“I think what is hard for them to prepare for here is what they face inside the clubhouse with the media,” manager Joe Girardi said.
Girardi was talking about how rookies adjust to being Yankees. At times, Sanchez had fallen short as he went through the minors, from not being in the best shape to not having the right attitude.
In 2011, the New York Daily News reported that Sanchez refused to enter a game as a replacement and declined to warm up a pitcher after losing playing time to John Ryan Murphy at Class A. Just two years ago, he was held out of two games at Double-A Trenton because he broke unspecified team rules.
“I don’t necessarily think when you are a highly touted prospect, the little hiccups that you have become public, as opposed to the other guys,” Girardi said. “We all got in trouble when we were 17 years old, 18, 19. We wish we could probably do it over.”
Sanchez’s first impression as a Yankee has been strong in the clubhouse. On the field, he has obviously looked as though he belongs, but it is also how he is taking instruction and adjusting to the tests of being the center of attention in pinstripes. Sanchez said he is in a better place at 23 than ever before.
“The main thing when I was younger I didn’t have the same experience I have today,” Sanchez said. “Today, I’m a more mature person and player.”
At 6-foot-7, 275 pounds, Judge is a giant. The Yankees have watched his development since he was in high school. Before his senior year, they saw him mature on the field in the Cape Cod League.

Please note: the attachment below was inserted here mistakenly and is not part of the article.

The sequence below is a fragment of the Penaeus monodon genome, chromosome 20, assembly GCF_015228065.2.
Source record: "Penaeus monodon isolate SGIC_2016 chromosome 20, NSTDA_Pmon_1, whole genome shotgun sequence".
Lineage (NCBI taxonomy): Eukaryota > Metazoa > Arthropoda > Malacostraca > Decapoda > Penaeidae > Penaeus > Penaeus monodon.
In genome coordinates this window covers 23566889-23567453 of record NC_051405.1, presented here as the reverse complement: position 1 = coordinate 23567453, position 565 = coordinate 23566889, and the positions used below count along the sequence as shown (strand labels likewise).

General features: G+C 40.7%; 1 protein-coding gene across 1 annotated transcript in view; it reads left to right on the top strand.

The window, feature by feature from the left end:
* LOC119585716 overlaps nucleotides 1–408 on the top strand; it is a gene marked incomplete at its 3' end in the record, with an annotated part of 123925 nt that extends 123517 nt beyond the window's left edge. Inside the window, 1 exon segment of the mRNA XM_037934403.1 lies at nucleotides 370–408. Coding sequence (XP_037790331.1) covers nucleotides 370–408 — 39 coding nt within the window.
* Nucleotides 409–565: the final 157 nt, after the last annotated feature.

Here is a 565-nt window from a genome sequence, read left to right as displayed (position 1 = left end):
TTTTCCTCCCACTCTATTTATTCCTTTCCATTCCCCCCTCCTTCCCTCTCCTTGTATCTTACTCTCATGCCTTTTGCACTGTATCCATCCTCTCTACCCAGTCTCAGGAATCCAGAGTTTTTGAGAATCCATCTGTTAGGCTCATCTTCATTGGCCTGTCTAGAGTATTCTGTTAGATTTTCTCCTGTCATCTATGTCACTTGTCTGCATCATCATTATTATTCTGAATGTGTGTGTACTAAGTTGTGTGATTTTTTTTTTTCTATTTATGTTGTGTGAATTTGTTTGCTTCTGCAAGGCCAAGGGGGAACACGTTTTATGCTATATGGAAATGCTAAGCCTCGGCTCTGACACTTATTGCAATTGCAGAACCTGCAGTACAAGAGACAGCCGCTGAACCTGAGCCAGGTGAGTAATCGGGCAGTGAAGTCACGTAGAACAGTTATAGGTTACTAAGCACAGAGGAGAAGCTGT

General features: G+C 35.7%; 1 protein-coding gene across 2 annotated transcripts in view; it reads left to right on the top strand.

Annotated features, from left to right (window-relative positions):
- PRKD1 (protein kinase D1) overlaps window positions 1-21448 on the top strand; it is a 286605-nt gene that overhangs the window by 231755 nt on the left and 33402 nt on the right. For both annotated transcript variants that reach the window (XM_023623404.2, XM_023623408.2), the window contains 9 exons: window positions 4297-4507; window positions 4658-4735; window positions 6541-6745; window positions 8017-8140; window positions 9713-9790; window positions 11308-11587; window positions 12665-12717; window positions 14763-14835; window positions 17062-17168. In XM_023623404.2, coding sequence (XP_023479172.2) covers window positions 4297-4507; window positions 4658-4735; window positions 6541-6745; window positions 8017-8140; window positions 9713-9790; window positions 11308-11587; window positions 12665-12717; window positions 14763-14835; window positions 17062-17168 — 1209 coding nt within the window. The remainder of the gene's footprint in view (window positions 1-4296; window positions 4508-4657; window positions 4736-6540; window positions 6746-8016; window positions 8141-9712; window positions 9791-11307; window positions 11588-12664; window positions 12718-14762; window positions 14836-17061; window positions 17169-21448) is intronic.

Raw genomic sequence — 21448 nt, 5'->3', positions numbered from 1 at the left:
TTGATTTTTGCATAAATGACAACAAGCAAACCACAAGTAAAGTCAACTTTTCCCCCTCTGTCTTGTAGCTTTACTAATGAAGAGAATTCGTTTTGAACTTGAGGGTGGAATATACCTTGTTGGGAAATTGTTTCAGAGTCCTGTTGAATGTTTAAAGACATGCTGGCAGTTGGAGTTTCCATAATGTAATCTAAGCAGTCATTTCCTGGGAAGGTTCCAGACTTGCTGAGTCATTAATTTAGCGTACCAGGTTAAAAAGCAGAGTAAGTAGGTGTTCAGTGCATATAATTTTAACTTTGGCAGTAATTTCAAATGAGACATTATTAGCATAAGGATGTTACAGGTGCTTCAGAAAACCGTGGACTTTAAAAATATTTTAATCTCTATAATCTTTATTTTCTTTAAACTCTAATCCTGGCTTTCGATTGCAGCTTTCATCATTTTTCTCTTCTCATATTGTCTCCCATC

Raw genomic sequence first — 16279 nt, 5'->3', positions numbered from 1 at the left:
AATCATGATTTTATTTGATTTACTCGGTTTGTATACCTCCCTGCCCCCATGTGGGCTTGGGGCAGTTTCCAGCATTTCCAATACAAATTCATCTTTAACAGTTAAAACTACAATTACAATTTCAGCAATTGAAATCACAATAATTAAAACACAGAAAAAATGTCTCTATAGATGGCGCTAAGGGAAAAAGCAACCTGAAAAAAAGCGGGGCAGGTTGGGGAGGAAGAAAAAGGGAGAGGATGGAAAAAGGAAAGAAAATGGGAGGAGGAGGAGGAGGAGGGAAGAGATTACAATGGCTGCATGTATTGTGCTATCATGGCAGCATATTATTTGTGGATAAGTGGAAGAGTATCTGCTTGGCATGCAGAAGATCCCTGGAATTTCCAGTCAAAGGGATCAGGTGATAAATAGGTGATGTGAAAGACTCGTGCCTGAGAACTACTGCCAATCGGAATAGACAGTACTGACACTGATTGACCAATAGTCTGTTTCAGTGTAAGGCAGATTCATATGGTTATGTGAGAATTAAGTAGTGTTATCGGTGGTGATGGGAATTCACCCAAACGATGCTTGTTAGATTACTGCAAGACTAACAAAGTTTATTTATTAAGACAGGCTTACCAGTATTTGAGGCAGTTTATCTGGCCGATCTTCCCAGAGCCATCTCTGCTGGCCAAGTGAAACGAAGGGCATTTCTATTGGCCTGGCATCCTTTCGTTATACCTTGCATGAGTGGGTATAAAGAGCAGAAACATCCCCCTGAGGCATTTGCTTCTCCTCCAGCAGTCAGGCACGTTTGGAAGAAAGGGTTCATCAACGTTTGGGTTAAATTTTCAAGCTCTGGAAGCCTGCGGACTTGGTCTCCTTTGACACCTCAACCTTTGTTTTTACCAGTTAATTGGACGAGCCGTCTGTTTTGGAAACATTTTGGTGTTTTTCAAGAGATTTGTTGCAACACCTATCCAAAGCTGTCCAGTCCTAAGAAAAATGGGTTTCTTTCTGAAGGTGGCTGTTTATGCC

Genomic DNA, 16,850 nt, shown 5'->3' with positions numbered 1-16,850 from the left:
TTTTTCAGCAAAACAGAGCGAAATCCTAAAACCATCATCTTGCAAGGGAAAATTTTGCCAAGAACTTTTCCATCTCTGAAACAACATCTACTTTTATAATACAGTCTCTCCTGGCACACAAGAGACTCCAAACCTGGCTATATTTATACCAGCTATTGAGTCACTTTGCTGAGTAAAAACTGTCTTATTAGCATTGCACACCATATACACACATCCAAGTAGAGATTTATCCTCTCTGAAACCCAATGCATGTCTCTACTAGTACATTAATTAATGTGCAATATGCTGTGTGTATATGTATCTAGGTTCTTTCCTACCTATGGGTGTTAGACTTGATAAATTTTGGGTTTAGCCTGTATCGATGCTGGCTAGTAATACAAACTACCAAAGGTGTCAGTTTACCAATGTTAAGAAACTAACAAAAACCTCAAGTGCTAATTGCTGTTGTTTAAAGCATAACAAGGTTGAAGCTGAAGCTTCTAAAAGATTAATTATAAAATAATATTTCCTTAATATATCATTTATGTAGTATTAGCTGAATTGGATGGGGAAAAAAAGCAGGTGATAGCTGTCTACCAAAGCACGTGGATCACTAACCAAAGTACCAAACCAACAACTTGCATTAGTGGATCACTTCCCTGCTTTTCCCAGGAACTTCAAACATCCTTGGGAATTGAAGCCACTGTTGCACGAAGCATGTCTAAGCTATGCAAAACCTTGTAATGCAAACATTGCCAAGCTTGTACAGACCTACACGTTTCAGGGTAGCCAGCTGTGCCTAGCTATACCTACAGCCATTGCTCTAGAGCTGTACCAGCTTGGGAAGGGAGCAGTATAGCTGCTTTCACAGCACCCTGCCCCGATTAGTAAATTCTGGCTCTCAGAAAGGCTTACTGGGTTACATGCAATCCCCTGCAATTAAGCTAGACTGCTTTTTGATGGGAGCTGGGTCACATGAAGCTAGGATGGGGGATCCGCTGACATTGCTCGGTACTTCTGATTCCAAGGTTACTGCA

“He really played with a grace,” Damon Oppenheimer, the Yankees’ vice president of amateur scouting, said of the 24-year-old. “He was flowing, which a lot of big guys don’t have.”
Sanchez and Judge have arrived in the majors in different ways. Sanchez has grown up in the Yankees’ system, while Judge has needed to polish his skills on the field.
“I think the Yankees go out and get guys who want to win,” Judge said.
The first item on the list is talent, but after that the Yankees try to find attitude. Sanchez and Judge, at least for now, seem to have the right ones, though they found them via different paths.
“You can’t control what their longevity and impact will be, but we do think we have some guys who have pretty solid makeup,” Oppenheimer said.
CLEVELAND — Once his long drive caromed into no-man’s-land, Tyler Naquin kept going. And going. And going.
Naquin sprinted around the bases, stumbled toward home plate and scored with a head-first dive.
Then he was mobbed by his Cleveland teammates — they all wanted to celebrate a game-winning inside-the-park home run in the ninth inning.
Even by walk-off standards, the Indians’ 3-2 victory over the Toronto Blue Jays on Friday night was a stunner.
“That was a pretty cool moment,” Naquin said. “I almost fell down there for a second. I wanted to just keep running.”
It was the first walk-off inside-the-park homer since Angel Pagan did it for San Francisco against Colorado in 2013, according to baseballreference.com.
Naquin’s mad dash capped a two-run rally. Toronto took a 2-1 lead into the ninth in a matchup of American League division leaders.
Closer Roberto Osuna (2-2) retired the first batter, but Jose Ramirez tied it with a home run.
Naquin followed with a fly that hit the top of the right-field wall, above the leap of Michael Saunders. The ball bounced away at an angle, and center fielder Melvin Upton Jr. gave chase as Naquin rounded second.